When Construction Becomes Destruction: What Are Your Rights?

Choosing and hiring a construction contractor can be a daunting process for both homeowners and commercial property owners. Finding the right blend of knowledge, expertise, and a fair price is only half the battle. Beyond that, there are worries over costly mistakes, lost time, and wasted money when the job doesn’t go as planned.

Many problems can be prevented by researching a contractor before hiring him or her. It’s important to hire only contractors who are licensed and insured, but even then, mistakes can and do happen. The contract is also a critical factor – how specific is it regarding the obligations of the contractor, the materials to be used on the job, the time line for completion and the ability of the contractor to use “change orders” to increase the cost of the project? Also, after the project is completed, some property owners find themselves dismayed by the quality of work performed. In extreme cases, their property is actually damaged or devalued by shoddy workmanship. At that point, it pays to consult an experienced real estate attorney to discover what legal recourse may be available.

Contractor negligence, which warrants legal action, may lead to defects resulting from:

 

  • deviating from the original contract specifications,
  • using poor quality materials, or improper materials,
  • using substandard construction procedures and/or
  • improper supervision or lack of care during construction.

 

The results of poor workmanship can be relatively minor, or lead to severe and expensive problems in the structure, such as:

 

  • structural damage,
  • electrical problems,
  • mechanical problems,
  • inadequate thermal protection (insulation),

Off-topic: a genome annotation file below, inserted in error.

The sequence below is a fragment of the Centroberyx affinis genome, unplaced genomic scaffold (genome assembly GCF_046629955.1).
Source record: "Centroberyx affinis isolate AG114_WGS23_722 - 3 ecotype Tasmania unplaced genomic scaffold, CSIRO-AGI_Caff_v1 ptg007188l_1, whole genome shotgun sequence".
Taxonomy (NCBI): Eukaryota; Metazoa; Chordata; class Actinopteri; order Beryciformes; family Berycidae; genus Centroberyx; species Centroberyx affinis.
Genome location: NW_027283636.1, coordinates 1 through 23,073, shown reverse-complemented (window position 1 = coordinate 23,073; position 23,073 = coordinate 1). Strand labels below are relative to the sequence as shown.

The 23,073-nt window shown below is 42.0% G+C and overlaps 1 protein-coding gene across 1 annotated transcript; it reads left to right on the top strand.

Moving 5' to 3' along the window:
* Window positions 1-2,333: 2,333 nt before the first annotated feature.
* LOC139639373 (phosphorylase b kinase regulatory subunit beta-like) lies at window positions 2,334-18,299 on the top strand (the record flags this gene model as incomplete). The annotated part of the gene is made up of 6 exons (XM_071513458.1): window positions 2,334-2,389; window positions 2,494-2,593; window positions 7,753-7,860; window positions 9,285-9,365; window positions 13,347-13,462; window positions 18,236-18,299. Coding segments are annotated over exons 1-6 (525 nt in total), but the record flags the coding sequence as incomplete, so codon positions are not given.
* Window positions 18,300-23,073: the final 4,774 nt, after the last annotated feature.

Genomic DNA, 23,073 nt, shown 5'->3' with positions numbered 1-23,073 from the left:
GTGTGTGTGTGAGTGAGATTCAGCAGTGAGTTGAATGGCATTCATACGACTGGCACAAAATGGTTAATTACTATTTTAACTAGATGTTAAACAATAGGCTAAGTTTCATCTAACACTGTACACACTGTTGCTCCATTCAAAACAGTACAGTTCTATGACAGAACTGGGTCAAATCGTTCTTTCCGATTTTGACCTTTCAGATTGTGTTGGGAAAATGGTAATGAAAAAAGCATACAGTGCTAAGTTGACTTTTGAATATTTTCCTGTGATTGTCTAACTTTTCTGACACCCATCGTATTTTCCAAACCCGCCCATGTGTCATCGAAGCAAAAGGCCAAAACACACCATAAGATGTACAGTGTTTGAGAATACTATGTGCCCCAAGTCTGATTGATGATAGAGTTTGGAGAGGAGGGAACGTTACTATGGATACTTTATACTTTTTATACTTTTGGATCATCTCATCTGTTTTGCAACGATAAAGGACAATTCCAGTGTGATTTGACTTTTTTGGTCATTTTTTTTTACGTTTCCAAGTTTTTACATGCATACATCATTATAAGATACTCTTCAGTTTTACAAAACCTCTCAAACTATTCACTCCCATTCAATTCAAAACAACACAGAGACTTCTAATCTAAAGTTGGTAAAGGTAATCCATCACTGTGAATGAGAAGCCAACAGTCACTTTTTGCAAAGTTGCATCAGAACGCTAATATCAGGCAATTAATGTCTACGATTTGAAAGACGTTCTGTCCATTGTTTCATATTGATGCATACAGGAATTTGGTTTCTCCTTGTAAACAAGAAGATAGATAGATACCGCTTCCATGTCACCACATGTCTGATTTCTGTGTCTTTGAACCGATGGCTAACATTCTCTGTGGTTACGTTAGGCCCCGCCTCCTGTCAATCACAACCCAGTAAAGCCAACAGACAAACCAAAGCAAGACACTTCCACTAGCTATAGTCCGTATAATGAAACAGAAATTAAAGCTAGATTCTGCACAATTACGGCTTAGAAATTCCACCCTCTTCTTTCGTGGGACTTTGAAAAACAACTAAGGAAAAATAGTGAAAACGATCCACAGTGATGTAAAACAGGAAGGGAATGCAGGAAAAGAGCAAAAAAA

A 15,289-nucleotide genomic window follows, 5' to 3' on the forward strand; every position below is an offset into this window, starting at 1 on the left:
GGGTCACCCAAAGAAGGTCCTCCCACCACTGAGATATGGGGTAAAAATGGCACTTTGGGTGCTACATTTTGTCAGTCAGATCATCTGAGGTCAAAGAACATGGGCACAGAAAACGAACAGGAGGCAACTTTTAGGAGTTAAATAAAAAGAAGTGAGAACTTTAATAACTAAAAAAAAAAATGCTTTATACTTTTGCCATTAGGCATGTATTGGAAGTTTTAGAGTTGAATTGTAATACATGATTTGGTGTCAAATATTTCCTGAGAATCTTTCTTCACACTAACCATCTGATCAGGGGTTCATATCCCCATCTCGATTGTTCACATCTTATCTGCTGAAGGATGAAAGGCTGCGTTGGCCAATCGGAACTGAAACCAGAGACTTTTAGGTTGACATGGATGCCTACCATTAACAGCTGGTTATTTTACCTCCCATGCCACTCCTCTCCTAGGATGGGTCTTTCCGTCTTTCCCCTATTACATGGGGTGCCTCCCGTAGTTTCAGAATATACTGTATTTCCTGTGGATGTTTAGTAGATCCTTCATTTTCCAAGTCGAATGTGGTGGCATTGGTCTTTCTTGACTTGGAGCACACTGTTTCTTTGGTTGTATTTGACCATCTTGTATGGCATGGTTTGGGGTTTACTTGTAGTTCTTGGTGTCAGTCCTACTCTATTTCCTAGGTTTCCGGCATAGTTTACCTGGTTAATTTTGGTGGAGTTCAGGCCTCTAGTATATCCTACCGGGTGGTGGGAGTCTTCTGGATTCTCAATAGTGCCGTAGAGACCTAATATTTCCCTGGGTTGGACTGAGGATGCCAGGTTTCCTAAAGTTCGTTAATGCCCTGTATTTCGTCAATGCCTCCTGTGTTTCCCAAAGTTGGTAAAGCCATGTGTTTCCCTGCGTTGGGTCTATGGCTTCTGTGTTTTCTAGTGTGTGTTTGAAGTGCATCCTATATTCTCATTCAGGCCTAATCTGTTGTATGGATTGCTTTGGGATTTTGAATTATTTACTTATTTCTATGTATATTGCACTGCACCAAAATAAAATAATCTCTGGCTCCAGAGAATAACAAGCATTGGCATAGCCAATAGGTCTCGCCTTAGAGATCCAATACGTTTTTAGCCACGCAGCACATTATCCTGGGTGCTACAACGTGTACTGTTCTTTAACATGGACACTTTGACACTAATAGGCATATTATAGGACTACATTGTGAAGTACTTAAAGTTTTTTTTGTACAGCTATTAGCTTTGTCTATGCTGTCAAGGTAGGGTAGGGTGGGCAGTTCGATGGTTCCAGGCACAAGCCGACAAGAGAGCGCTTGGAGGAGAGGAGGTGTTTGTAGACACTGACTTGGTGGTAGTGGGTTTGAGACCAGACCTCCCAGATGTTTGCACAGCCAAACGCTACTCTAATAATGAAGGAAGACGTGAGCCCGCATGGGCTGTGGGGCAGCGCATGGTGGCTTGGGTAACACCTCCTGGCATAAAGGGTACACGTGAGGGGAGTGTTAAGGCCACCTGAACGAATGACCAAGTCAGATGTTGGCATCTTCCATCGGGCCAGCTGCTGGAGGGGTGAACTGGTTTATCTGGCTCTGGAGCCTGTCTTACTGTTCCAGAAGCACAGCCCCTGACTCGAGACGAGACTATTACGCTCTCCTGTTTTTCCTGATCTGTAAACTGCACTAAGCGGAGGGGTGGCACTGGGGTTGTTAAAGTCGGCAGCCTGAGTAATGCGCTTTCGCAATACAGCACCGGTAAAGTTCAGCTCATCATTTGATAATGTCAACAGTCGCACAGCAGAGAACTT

• water intrusion or inadequate protection from moisture, which can lead to toxic mold or structural damage and/or
  • landscaping problems such as improper drainage or expansive soil.

 

Fortunately for property owners, California law protects against various forms of contractor negligence and damage. Consultation with a qualified real estate attorney prior to entering into a written contract with the contractor and later, if there are post-construction issues, will help home and business owners to determine a proper course of action. In many cases, expensive and time-consuming litigation can be avoided. The property owner may choose to pursue mediation and reach an agreement with the contractor out of court. Often this is the best course of action, since the expense of court proceedings and the time it takes to reach a judgment can be even more costly than the original construction defect. At other times, however, the extent of damages is so severe that litigation becomes necessary. As in most large undertakings, however, an ounce of prevention when initially contracting is worth the pound of cure that is sometimes necessary after the work is completed.

 

 

Search Larson & Solecki LLP